Minority Seniors Struggle to Retire

A recent study shows people of color have difficulties
retiring after decades of working.

From working the assembly line at a meat packing plant to scrubbing toilets and cleaning kitchens for numerous maid services, Bay Area resident Mary Hernandez, 67, says she has done it all.

Bouncing from job to job and earning less that $5 per hour from previous employers, Hernandez has come to terms with the possibility that she may never retire.

“I am 67 years old and have held at least 30 jobs in my lifetime,” said Hernandez.  “I will probably be working for the rest of my life.”

A recent study from UC Berkeley revealed it’s much more difficult for Latinos and African-American workers to retire as opposed to their Caucasian counterparts.

As people of color have historically struggled to overcome the barriers established by corporate America, many Bay Area residents are concerned these socio-economic issues may never be resolved.

“Working for 30 years has gotten me nowhere,” said Hernandez.   struggled my entire life to just provide for my kids.”

Structural racism in the economy has created an unequal distribution of retirement income, said Nari Rhee, associate academic specialist at the UC Berkeley Center for Labor Research and Education.

“Minorities are being marginalized in the labor market and are stuck in low waged jobs,” she said.

In 2010, nearly 28 percent of African-Americans and 26.6 percent of Hispanics were below the poverty threshold, compared to nearly 10 percent of non-Hispanic whites and 12 percent of Asians, according to a report from the National Poverty Center.

“If we look at this from a racial perspective, there is still chronic unemployment and a lack of educational resources within most major black communities in the United States,” said Nicholas Baham, CSU East Bay assistant professor of Ethnic Studies. “And if we open this up to other minority communities you’ll most likely find the same thing.”

Like Baham, Rhee attributes disproportional retirement wages to the notion minorities have not been given the same opportunities as Whites throughout their careers.

“[Latinos and Blacks] often work in sectors that are less likely to offer health care and retirement benefits, so that means that workers of color have a harder time accumulating wealth,” said Rhee.

The lack of accessible retirement plans for elderly people of color limits the possibility of economic security in the future, while working in low wage industries heightens the risk of reliability on state and federal funding.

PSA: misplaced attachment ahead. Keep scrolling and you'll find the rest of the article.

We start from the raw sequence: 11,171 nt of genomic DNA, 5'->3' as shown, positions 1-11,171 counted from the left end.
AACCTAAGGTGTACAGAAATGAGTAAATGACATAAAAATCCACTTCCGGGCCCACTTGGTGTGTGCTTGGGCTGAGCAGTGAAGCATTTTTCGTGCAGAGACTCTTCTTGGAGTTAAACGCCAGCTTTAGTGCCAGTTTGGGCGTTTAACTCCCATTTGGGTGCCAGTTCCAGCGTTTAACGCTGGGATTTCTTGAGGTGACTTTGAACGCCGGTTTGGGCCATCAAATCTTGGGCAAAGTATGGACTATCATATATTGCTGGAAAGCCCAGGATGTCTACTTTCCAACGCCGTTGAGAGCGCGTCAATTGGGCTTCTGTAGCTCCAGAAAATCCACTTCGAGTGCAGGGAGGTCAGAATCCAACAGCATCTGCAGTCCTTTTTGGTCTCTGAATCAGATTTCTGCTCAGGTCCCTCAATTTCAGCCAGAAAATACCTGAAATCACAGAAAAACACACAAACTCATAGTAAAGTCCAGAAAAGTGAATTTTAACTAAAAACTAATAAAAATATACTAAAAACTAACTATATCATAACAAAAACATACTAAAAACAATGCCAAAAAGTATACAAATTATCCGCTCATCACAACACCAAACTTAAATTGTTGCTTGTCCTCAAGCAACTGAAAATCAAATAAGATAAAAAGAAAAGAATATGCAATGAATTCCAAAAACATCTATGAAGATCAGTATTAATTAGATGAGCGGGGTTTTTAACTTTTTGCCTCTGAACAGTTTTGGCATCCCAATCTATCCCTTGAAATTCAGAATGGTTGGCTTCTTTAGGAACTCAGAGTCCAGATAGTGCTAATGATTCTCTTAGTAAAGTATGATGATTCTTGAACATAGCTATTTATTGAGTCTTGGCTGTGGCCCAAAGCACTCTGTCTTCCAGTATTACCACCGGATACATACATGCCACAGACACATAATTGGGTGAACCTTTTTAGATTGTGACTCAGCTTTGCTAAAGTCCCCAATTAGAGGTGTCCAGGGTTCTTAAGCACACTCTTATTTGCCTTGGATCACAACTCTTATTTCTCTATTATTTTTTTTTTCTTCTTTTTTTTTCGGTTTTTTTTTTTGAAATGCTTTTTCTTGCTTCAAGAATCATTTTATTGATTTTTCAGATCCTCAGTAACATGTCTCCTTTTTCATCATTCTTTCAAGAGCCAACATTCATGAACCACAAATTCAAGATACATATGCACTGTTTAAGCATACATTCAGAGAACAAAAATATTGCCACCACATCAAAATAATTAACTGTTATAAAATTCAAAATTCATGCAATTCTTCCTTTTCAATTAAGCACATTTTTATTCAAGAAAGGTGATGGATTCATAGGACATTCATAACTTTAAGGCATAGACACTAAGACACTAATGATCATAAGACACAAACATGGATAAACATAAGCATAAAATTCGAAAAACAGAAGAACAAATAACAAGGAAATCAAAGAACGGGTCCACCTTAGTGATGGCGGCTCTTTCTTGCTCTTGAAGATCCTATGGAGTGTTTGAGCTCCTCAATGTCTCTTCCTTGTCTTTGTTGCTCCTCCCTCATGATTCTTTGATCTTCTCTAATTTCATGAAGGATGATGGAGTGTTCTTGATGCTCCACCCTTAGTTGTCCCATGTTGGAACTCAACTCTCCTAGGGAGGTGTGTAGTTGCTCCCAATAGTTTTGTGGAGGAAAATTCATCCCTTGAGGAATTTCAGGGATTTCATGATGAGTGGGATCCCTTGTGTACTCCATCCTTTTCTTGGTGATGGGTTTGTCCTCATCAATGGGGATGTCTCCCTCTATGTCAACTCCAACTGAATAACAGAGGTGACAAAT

Although Social Security has dramatically decreased poverty rates among seniors across all racial groups, minorities benefit less than whites.

“Workers of color are much more reliant on social security for retirement income. At the same time they have lower claims on social security because of lower lifetime earnings,” said Rhee.

Among Social Security recipients, African-Americans and Latinos receive 26 percent less in average annual benefits than their White counterparts.

However, over 30 percent of Blacks and 26 percent of Latinos, compared to 22 percent of Whites, rely on Social Security for more than 90 percent of income in retirement,” according to Rhee’s research brief, “Black and Latino Retirement (In)security.”

As the economy suffers, social programs and regulations which were put in place to provide wide spread economic growth are under attack. Cuts to spending have been targeted towards Social Security.

In April 2011, Congress passed a budget that cut Social Security administrative funding by nearly $1 billion, in addition to President Obama’s initial requested amount, according to the Federal Times.

Rhee says the unequal distribution of retirement income between minorities and Whites is the aftermath of about 20 to 30 years of private sector pension in corporate America.

“Looking into the future with inadequate pension coverage and the threat to social security we’re facing a future where more and more workers are [destined] to retire into poverty,” said Rhee.

Beyond the blue-collared labor industry, Latinos and African-Americans also experience racial inequality working in the white-collared labor sector, which factors into the wages they earn after retirement.

As an African-American male, Baham has witnessed several instances where family members and friends have been overlooked for employment promotions based on race alone.

“A lot of us like myself, work in institutions where in order to be paid more money, you have to move up the administrative ladder,” said Baham. “So to the extent that there are still racial ceilings established in certain areas limiting or deferring your upward mobility until the end of your career, than you can’t really acquire those full benefits and retirement is much harder to achieve.”

In order to place minorities on an equal playing field in the retirement arena, Rhee says the government must enact policies to improve the quality of jobs in regard to wages and benefits.

“We’ve been doing this low road, WalMart economic strategy and we really need more of a high road, high skill, high wage strategy,” said Rhee.

As the nation’s public service sector continues to lose government funding, Baham believes we should turn to education for the solution to the retirement dilemma.

“Once you have equal access to education, which you can argue from primary school up, that there still is de facto segregation in schools in this country, you have equal access to college, you have non-discriminatory hiring practices, now we can talk about an equal distribution of retirement income,” he said.

Then and only then, Baham says, will things begin to change.